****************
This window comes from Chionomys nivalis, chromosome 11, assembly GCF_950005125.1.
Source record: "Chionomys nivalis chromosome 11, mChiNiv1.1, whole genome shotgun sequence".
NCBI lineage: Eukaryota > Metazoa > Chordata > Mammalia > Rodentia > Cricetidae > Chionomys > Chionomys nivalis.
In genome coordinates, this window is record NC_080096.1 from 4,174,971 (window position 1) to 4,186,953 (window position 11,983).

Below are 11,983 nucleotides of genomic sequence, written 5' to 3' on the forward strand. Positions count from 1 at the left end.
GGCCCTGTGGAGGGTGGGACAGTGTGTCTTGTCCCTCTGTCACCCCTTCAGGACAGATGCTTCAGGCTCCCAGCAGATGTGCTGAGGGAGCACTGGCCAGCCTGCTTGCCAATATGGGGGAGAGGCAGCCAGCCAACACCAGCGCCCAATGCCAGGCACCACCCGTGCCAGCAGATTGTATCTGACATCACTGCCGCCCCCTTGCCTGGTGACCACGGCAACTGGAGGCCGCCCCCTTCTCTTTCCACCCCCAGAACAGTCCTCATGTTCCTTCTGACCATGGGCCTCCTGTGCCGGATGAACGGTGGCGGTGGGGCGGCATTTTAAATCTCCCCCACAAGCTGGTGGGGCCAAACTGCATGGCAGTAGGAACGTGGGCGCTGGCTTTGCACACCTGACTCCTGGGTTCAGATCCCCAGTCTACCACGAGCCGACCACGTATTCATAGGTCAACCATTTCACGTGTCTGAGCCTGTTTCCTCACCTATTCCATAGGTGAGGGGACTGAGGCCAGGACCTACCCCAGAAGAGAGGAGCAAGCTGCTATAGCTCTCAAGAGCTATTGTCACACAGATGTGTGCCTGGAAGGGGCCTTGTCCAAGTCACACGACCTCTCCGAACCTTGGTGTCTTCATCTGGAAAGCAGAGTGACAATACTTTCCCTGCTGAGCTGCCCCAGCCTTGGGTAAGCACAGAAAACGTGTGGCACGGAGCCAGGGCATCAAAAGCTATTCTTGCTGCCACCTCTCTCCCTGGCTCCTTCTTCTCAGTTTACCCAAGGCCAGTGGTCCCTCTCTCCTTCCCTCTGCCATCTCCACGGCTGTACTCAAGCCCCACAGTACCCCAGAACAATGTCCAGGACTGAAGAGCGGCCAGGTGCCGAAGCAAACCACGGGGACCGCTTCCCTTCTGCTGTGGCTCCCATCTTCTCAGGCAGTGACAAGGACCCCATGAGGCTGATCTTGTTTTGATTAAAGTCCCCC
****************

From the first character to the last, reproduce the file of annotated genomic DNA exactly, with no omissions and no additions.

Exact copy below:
This window comes from Chionomys nivalis, chromosome 11, assembly GCF_950005125.1.
Source record: "Chionomys nivalis chromosome 11, mChiNiv1.1, whole genome shotgun sequence".
NCBI lineage: Eukaryota > Metazoa > Chordata > Mammalia > Rodentia > Cricetidae > Chionomys > Chionomys nivalis.
In genome coordinates, this window is record NC_080096.1 from 4,174,971 (window position 1) to 4,186,953 (window position 11,983).

Below are 11,983 nucleotides of genomic sequence, written 5' to 3' on the forward strand. Positions count from 1 at the left end.
GGCCCTGTGGAGGGTGGGACAGTGTGTCTTGTCCCTCTGTCACCCCTTCAGGACAGATGCTTCAGGCTCCCAGCAGATGTGCTGAGGGAGCACTGGCCAGCCTGCTTGCCAATATGGGGGAGAGGCAGCCAGCCAACACCAGCGCCCAATGCCAGGCACCACCCGTGCCAGCAGATTGTATCTGACATCACTGCCGCCCCCTTGCCTGGTGACCACGGCAACTGGAGGCCGCCCCCTTCTCTTTCCACCCCCAGAACAGTCCTCATGTTCCTTCTGACCATGGGCCTCCTGTGCCGGATGAACGGTGGCGGTGGGGCGGCATTTTAAATCTCCCCCACAAGCTGGTGGGGCCAAACTGCATGGCAGTAGGAACGTGGGCGCTGGCTTTGCACACCTGACTCCTGGGTTCAGATCCCCAGTCTACCACGAGCCGACCACGTATTCATAGGTCAACCATTTCACGTGTCTGAGCCTGTTTCCTCACCTATTCCATAGGTGAGGGGACTGAGGCCAGGACCTACCCCAGAAGAGAGGAGCAAGCTGCTATAGCTCTCAAGAGCTATTGTCACACAGATGTGTGCCTGGAAGGGGCCTTGTCCAAGTCACACGACCTCTCCGAACCTTGGTGTCTTCATCTGGAAAGCAGAGTGACAATACTTTCCCTGCTGAGCTGCCCCAGCCTTGGGTAAGCACAGAAAACGTGTGGCACGGAGCCAGGGCATCAAAAGCTATTCTTGCTGCCACCTCTCTCCCTGGCTCCTTCTTCTCAGTTTACCCAAGGCCAGTGGTCCCTCTCTCCTTCCCTCTGCCATCTCCACGGCTGTACTCAAGCCCCACAGTACCCCAGAACAATGTCCAGGACTGAAGAGCGGCCAGGTGCCGAAGCAAACCACGGGGACCGCTTCCCTTCTGCTGTGGCTCCCATCTTCTCAGGCAGTGACAAGGACCCCATGAGGCTGATCTTGTTTTGATTAAAGTCCCCC